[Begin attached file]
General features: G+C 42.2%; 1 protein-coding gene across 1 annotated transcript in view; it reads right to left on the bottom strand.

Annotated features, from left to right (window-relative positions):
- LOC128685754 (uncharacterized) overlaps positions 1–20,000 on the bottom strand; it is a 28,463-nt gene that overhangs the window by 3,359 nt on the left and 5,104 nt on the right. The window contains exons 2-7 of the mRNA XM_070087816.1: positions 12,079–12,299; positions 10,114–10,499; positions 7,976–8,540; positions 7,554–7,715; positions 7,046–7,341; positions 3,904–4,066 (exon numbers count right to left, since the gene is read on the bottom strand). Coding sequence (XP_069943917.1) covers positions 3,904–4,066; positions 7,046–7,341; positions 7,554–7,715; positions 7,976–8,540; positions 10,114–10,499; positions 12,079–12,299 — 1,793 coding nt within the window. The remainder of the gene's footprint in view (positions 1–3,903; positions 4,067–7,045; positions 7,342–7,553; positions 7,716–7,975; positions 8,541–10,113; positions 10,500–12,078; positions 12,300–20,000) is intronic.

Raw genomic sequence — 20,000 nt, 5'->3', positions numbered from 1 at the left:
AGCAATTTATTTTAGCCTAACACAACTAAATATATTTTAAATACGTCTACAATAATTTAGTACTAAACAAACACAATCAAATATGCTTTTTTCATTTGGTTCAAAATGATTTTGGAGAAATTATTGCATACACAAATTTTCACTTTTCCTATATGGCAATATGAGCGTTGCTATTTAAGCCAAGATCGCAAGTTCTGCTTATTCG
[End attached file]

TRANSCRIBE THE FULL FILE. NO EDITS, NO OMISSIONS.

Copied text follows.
General features: G+C 42.2%; 1 protein-coding gene across 1 annotated transcript in view; it reads right to left on the bottom strand.

Annotated features, from left to right (window-relative positions):
- LOC128685754 (uncharacterized) overlaps positions 1–20,000 on the bottom strand; it is a 28,463-nt gene that overhangs the window by 3,359 nt on the left and 5,104 nt on the right. The window contains exons 2-7 of the mRNA XM_070087816.1: positions 12,079–12,299; positions 10,114–10,499; positions 7,976–8,540; positions 7,554–7,715; positions 7,046–7,341; positions 3,904–4,066 (exon numbers count right to left, since the gene is read on the bottom strand). Coding sequence (XP_069943917.1) covers positions 3,904–4,066; positions 7,046–7,341; positions 7,554–7,715; positions 7,976–8,540; positions 10,114–10,499; positions 12,079–12,299 — 1,793 coding nt within the window. The remainder of the gene's footprint in view (positions 1–3,903; positions 4,067–7,045; positions 7,342–7,553; positions 7,716–7,975; positions 8,541–10,113; positions 10,500–12,078; positions 12,300–20,000) is intronic.

Raw genomic sequence — 20,000 nt, 5'->3', positions numbered from 1 at the left:
AGCAATTTATTTTAGCCTAACACAACTAAATATATTTTAAATACGTCTACAATAATTTAGTACTAAACAAACACAATCAAATATGCTTTTTTCATTTGGTTCAAAATGATTTTGGAGAAATTATTGCATACACAAATTTTCACTTTTCCTATATGGCAATATGAGCGTTGCTATTTAAGCCAAGATCGCAAGTTCTGCTTATTCG